“If the bee disappeared off the surface of the globe then man would only have four years of life left. No more bees, no more pollination, no more plants, no more animals, no more man.” Albert Einstein
The honey bees are disappearing at an alarming rate. It started in the early 2000's.
Bee Keepers worldwide were experiencing 50% - 70% dye off rates. That means for every 10 hives only 3 would survive the next year. And Yes, this is STILL going on with Colonies still experiencing 40-51% die off rates every year with the 2015-2016 season reporting 44% average Losses. You may be asking, then so many years how do we have any bees left? Luckily, bee keepers are able to split their hives to produce more every year and introduce new queens. This is obviously not a sustainable solution. For years and years, no one knew what was going on. They called it Colony Collapse Disorder (CCD) because at the beginning of the year when bee keepers checked their hives ALL the bees were gone save the queen. Scientists were baffled.
It’s not just the honey bees who are in danger but many native pollinators are in danger, one Hawaiian Bee was just put on the endangered species list in 2016.
Did you know, Honey Bees (being from Europe) are poor pollinators of Tomatoes (Being from the Americas) so Tomato farmers use Bumble Bees in their greenhouses for pollination.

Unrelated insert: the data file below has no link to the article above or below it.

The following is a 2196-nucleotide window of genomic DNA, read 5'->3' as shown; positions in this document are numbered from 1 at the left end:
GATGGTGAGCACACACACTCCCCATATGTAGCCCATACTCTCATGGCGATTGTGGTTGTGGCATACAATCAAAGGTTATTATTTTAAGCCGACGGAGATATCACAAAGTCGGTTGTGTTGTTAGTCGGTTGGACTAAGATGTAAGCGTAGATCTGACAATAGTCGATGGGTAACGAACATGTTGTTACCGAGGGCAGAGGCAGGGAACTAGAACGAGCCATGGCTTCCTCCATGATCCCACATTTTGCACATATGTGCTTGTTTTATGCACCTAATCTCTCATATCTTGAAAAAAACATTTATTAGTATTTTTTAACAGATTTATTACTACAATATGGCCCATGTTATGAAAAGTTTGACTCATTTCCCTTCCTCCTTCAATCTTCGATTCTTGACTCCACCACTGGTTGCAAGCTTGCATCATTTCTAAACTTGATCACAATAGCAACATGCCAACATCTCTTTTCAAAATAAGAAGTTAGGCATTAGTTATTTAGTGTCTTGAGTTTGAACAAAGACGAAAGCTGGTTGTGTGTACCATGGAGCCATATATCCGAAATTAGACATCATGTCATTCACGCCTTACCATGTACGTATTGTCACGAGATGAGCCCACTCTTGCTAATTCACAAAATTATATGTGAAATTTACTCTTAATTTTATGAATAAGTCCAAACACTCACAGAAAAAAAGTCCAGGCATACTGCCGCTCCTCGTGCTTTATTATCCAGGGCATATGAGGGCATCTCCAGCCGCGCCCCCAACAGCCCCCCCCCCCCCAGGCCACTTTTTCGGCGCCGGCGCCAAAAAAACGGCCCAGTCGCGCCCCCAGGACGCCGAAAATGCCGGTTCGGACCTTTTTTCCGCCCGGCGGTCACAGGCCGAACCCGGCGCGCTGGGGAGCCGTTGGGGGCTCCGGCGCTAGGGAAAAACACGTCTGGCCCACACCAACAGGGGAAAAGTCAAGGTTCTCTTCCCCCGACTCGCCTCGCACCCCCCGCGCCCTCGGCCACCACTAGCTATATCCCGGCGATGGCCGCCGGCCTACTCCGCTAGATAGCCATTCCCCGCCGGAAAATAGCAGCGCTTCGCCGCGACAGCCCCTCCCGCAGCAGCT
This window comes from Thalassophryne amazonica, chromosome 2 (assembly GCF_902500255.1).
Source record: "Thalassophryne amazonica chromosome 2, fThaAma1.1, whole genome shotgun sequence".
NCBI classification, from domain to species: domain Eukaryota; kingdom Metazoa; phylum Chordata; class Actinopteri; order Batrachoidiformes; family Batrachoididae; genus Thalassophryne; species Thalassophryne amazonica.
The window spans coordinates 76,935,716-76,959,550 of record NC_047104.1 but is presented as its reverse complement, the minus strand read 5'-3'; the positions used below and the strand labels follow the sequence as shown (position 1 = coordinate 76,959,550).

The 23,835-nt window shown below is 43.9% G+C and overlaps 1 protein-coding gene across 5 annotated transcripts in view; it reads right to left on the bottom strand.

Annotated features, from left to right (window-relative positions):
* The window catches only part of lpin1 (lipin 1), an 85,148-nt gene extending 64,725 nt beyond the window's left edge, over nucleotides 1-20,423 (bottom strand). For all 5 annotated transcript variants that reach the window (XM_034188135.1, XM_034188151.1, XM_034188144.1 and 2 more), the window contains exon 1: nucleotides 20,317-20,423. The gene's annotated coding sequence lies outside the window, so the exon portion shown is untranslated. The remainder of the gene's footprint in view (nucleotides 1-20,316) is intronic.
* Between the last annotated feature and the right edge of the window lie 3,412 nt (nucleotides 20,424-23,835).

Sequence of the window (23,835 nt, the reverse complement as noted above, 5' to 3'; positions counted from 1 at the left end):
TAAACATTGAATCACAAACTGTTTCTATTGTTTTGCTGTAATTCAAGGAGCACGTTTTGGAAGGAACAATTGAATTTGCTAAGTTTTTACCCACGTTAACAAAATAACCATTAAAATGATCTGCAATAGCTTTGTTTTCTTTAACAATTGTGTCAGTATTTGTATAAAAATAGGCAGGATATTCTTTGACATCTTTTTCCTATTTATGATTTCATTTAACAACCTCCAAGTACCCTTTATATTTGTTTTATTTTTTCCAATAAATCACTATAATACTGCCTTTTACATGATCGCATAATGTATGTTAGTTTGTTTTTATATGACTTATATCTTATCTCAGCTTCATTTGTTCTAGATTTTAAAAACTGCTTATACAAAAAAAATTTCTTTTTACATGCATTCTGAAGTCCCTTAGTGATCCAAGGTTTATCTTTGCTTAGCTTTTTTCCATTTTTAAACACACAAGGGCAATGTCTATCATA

What Bees Do for Me
You can thank a pollinator for one out of every three bites you eat. Bees help produce more than 100 types of crops, everything from almonds to watermelons. It's estimated that bees are responsible for about one in every three bites of food in the United States. That's a crop value of $15 Billion. They’re also vital to the clover and alfalfa that feed beef and dairy cows. In other words, if you care about food, you need to care about bees.
Honey Bees are a keystone species; the survival of a large number of other species depend on them. They are also an indicator species, meaning that the viability and health of bee populations provide a snap-shot of the health of the ecosystem.
In late 2006, North American beekeepers began to report mysterious losses of entire colonies. This phenomenon, known as “Colony Collapse Disorder,” focused international attention on honey bee decline·
It's estimated that bees are responsible for about one in every three bites of food in the United States. That's a crop value of $15 Billion.
Weak immune systems from:
Feeding Bees High Fructose Corn Syrup
Trucking the bees up and down the coast for different seasonal blooms like almonds and blueberries
Virus and Fungul invasion
Residential Killing of Dandelions. (The Bee's First food of the spring after a long winter)
The Cause of Colony Collapse Disorder